My Rails Models Are Bloated. Should I Use Concerns?

tl;dr Probably not. It’ll just make the code worse.

The typical scenario goes something like this:

In the beginning, you implement new functionality by adding methods to your model classes. That’s what DHH does, so it can’t be that bad. And it works fine… for a while.

Your web app is a lot larger now, and the model classes are growing out of control. The User model is especially big. The app/models/user.rb file is thousands of lines long. You dread making changes to the larger model classes because they are hard to understand, and easy to break.

You decide it’s time to refactor those painful model classes. You look at what Rails provides, and find only one tool for the job: ActiveSupport::Concern.

The word “concern” has other meanings in the context of programming, but when I use it in this article I’m referring to ActiveSupport::Concern. It’s unfortunate that Rails chose to coopt the word.

Concerns look good. Functionality will get extracted out into smaller modules, making the model classes smaller too. That’s the goal: to turn one big complicated piece of code into smaller, simpler pieces of code.

So, will concerns make your model classes simpler, and easier to work with? Probably not.

What Actually Happens

You’ve taken your big model class and extracted functionality out into a few concerns. The model class file used to be thousands of lines long, but now it’s only a few hundred lines long. Each concern is a couple of hundred lines long too. Problem solved!

Later, however, you find that working with the model class isn’t any easier. In fact it’s worse. All the complicated dependencies and interactions still exist, but now they are spread across multiple files, making them even harder to understand.

The end result is the opposite of what you intended. The model class has become more complicated.

Small Files != Simple Code

Shouldn’t small things be simpler than big things? It’s true that the files have fewer lines of code in them, but file size isn’t the thing that you’re trying to reduce. If it was, we could magically solve a bunch of problems by putting each method into a separate file.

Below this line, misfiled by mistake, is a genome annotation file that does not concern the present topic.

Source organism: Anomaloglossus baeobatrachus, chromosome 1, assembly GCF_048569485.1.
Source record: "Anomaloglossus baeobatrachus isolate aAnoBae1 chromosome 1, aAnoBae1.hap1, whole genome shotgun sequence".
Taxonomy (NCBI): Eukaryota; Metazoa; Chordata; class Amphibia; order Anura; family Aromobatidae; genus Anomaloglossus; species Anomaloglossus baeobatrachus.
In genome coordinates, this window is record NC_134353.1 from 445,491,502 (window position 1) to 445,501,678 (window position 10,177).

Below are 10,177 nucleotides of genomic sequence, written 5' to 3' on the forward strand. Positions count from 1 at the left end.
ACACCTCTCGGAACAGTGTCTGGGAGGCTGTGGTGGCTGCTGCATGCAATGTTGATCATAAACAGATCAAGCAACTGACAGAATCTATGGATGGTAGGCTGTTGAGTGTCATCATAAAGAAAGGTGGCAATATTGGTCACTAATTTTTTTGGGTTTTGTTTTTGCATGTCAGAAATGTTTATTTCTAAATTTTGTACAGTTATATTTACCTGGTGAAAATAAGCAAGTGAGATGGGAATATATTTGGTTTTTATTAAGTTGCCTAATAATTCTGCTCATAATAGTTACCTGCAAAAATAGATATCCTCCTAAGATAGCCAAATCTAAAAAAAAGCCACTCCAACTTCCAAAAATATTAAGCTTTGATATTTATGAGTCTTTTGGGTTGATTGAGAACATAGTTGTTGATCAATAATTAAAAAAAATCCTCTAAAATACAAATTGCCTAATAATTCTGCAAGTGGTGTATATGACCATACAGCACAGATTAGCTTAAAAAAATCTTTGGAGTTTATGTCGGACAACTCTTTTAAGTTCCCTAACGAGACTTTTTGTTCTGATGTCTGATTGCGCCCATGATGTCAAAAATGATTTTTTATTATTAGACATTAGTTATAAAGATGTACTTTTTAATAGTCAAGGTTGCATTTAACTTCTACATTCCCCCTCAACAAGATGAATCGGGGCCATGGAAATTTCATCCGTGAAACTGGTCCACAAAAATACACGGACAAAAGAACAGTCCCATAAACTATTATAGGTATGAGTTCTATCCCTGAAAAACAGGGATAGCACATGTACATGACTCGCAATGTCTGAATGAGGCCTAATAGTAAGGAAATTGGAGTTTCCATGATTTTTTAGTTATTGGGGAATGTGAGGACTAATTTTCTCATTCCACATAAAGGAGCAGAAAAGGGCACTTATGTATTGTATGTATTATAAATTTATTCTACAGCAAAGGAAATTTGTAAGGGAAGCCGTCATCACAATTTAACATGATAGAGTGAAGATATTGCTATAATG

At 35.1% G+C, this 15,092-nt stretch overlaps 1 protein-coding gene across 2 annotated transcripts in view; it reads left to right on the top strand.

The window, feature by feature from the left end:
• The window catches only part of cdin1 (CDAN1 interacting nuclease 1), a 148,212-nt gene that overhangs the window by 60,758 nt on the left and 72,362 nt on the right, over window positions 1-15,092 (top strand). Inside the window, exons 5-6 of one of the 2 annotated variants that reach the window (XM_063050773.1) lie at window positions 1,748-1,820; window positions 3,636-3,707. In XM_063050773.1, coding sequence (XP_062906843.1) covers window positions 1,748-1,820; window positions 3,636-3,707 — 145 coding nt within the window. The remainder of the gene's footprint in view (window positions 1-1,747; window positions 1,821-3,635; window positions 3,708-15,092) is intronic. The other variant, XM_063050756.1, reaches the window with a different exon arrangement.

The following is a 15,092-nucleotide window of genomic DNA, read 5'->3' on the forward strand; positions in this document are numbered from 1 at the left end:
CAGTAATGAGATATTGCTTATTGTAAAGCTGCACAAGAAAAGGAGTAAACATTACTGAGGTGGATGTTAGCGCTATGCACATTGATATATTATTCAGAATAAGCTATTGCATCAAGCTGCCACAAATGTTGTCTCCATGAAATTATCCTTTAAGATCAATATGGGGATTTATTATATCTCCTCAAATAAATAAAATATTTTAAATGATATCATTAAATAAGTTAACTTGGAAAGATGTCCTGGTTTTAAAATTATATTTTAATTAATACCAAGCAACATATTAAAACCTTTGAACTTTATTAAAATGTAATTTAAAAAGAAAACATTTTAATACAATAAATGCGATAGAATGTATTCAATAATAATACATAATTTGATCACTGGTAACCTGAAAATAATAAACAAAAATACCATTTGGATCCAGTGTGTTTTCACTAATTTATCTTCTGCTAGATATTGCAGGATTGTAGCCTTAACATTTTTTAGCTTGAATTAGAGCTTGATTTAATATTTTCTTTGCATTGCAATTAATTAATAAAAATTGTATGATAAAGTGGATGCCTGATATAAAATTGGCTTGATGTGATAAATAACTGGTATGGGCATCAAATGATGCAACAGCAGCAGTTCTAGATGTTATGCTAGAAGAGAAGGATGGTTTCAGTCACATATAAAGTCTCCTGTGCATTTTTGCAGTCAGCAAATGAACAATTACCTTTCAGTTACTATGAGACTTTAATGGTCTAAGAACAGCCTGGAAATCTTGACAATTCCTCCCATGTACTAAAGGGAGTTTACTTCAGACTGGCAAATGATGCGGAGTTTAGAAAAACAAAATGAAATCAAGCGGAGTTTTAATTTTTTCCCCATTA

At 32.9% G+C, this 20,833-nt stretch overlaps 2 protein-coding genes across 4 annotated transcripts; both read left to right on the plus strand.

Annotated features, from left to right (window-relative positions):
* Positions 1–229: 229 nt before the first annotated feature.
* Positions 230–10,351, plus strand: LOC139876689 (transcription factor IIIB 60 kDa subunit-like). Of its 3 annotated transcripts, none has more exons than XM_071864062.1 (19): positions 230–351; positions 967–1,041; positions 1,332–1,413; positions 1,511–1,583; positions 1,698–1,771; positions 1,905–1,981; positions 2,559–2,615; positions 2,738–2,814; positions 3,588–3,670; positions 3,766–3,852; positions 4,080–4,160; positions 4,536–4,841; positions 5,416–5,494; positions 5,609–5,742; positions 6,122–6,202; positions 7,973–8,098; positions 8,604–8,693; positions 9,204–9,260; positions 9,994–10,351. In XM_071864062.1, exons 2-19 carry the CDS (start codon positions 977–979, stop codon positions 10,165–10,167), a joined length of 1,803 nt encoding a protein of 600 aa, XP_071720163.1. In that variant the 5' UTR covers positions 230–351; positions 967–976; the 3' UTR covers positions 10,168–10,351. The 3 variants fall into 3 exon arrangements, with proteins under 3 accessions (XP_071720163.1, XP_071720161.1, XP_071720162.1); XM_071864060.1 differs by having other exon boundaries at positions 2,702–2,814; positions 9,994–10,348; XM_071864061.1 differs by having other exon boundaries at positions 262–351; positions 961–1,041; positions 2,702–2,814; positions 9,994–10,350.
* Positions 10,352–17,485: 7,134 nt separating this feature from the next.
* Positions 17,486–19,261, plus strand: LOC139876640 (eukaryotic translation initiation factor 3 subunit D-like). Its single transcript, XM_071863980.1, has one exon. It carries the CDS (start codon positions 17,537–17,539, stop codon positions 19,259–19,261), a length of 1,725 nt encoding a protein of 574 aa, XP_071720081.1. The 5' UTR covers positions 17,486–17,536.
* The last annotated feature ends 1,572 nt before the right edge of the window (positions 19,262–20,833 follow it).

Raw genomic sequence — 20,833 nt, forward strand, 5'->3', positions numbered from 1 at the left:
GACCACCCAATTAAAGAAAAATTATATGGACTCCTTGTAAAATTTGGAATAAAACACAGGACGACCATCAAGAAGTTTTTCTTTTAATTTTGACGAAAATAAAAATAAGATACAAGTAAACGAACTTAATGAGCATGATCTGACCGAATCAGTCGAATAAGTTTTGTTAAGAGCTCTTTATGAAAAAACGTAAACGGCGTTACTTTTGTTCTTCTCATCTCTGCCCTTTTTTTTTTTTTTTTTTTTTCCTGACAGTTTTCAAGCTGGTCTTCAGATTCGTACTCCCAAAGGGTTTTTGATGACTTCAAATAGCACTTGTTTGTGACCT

What you really want are smaller classes – fewer responsibilities, fewer dependencies, less coupling, etc. When viewed from this angle, the model class is just as big as it was before the refactoring.

Concerns, and mixins in general, are poor choices for breaking down a large class. They are not self-contained – they pollute the classes that they are included into. They create cyclic dependencies: the mixin depends on methods of the class, and the class depends on the mixin methods. Remember that mixins are essentially multiple inheritance.

What Mixins Are Actually For

If you look at Ruby core and the standard library, you’ll notice that mixins are used for one thing: convenience methods. Take Comparable, for example. It allows you to write x < y, which could otherwise be written as (x <=> y) < 0. The < method makes code nicer to read, but it’s just piggybacking off the functionality of the <=> method, which the Comparable depends on. The same can be said for Enumerable and Forwardable.

When it comes to Rails, it’s a contentious issue whether concerns should be used at all. Controversy aside, slimming down a single model is still probably a bad use case for concerns. Concerns are used to give identical functionality to multiple different model classes. For example, if you can apply tags to both users and blog posts, then you might make a Taggable concern that gets included into the User and BlogPost model classes. A concern that is only included into a single model class is a kind of code smell.


Prefer composition over inheritance (mixins are inheritance). It’s better to create separate, decoupled classes. There are several different types of classes you can create, depending on the type of functionality being extracted. Have a look at this article on the Code Climate blog about extracting:

  • Value objects
  • Service objects
  • Form objects
  • Query objects
  • View objects
  • Policy objects
  • Decorators

Proper decomposition tends to involve POROs: Plain Old Ruby Objects. All of the types of objects listed above could be implemented as POROs.

Also have a look at the new Attributes API in Rails 5. If you’re extracting methods for getting and setting model attributes, this might be what you want. Here is an example from the documentation that shows converting between money strings and integers:

class MoneyType < ActiveRecord::Type::Integer
  def cast(value)
    if !value.kind_of?(Numeric) && value.include?('$')
      price_in_dollars = value.gsub(/\$/, '').to_f
      super(price_in_dollars * 100)

# config/initializers/types.rb
ActiveRecord::Type.register(:money, MoneyType)

# app/models/store_listing.rb
class StoreListing < ActiveRecord::Base
  attribute :price_in_cents, :money

store_listing = '$10.00')
store_listing.price_in_cents # => 1000

Further Reading

Got questions? Comments? Milk?

Shoot an email to or hit me up on Twitter (@tom_dalling).

← Previously: RSpec::Expectations Cheat Sheet

Next up: The Pure Function As An Object (PFAAO) Pattern →

Join The Pigeonhole

Don't miss the next post! Subscribe to Ruby Pigeon mailing list and get the next post sent straight to your inbox.